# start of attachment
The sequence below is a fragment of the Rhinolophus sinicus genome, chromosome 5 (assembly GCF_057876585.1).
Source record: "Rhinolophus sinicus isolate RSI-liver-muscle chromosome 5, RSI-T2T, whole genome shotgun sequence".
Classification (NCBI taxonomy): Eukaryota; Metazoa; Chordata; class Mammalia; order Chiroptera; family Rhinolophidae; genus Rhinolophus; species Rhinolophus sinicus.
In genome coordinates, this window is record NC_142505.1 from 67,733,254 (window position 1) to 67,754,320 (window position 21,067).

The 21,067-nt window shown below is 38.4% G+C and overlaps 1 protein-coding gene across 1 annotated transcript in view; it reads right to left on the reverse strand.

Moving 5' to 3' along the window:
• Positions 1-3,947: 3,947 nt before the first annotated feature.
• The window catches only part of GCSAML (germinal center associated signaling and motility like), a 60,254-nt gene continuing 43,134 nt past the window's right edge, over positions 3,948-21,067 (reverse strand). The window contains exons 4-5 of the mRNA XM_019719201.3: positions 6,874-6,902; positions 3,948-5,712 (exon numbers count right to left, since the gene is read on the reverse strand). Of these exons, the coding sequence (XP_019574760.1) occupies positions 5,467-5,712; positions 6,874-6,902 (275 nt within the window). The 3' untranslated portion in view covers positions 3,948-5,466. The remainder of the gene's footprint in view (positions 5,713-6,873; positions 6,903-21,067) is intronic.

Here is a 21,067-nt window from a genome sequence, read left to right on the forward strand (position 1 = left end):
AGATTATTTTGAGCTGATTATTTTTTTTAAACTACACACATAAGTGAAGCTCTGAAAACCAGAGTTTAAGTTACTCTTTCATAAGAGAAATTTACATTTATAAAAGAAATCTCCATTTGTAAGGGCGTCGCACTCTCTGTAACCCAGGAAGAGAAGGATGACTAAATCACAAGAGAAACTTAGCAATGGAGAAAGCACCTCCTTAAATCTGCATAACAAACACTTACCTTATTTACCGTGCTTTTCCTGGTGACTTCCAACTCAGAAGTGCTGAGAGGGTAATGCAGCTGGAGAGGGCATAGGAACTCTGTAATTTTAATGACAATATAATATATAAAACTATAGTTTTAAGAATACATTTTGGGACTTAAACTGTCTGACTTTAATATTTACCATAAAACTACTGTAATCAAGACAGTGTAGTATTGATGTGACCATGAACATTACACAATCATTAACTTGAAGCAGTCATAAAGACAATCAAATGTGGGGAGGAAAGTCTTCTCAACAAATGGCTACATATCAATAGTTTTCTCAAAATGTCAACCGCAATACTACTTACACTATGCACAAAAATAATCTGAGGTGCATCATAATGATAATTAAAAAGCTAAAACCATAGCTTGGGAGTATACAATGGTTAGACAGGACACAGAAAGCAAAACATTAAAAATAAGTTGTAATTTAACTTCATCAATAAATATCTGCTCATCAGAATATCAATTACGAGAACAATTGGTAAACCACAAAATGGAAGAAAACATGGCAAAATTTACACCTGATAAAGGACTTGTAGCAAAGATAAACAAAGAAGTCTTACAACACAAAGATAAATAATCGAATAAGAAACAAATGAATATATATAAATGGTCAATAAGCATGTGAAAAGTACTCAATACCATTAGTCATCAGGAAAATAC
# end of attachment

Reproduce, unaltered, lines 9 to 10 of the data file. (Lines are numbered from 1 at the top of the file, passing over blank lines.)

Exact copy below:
Here is a 21,067-nt window from a genome sequence, read left to right on the forward strand (position 1 = left end):
AGATTATTTTGAGCTGATTATTTTTTTTAAACTACACACATAAGTGAAGCTCTGAAAACCAGAGTTTAAGTTACTCTTTCATAAGAGAAATTTACATTTATAAAAGAAATCTCCATTTGTAAGGGCGTCGCACTCTCTGTAACCCAGGAAGAGAAGGATGACTAAATCACAAGAGAAACTTAGCAATGGAGAAAGCACCTCCTTAAATCTGCATAACAAACACTTACCTTATTTACCGTGCTTTTCCTGGTGACTTCCAACTCAGAAGTGCTGAGAGGGTAATGCAGCTGGAGAGGGCATAGGAACTCTGTAATTTTAATGACAATATAATATATAAAACTATAGTTTTAAGAATACATTTTGGGACTTAAACTGTCTGACTTTAATATTTACCATAAAACTACTGTAATCAAGACAGTGTAGTATTGATGTGACCATGAACATTACACAATCATTAACTTGAAGCAGTCATAAAGACAATCAAATGTGGGGAGGAAAGTCTTCTCAACAAATGGCTACATATCAATAGTTTTCTCAAAATGTCAACCGCAATACTACTTACACTATGCACAAAAATAATCTGAGGTGCATCATAATGATAATTAAAAAGCTAAAACCATAGCTTGGGAGTATACAATGGTTAGACAGGACACAGAAAGCAAAACATTAAAAATAAGTTGTAATTTAACTTCATCAATAAATATCTGCTCATCAGAATATCAATTACGAGAACAATTGGTAAACCACAAAATGGAAGAAAACATGGCAAAATTTACACCTGATAAAGGACTTGTAGCAAAGATAAACAAAGAAGTCTTACAACACAAAGATAAATAATCGAATAAGAAACAAATGAATATATATAAATGGTCAATAAGCATGTGAAAAGTACTCAATACCATTAGTCATCAGGAAAATAC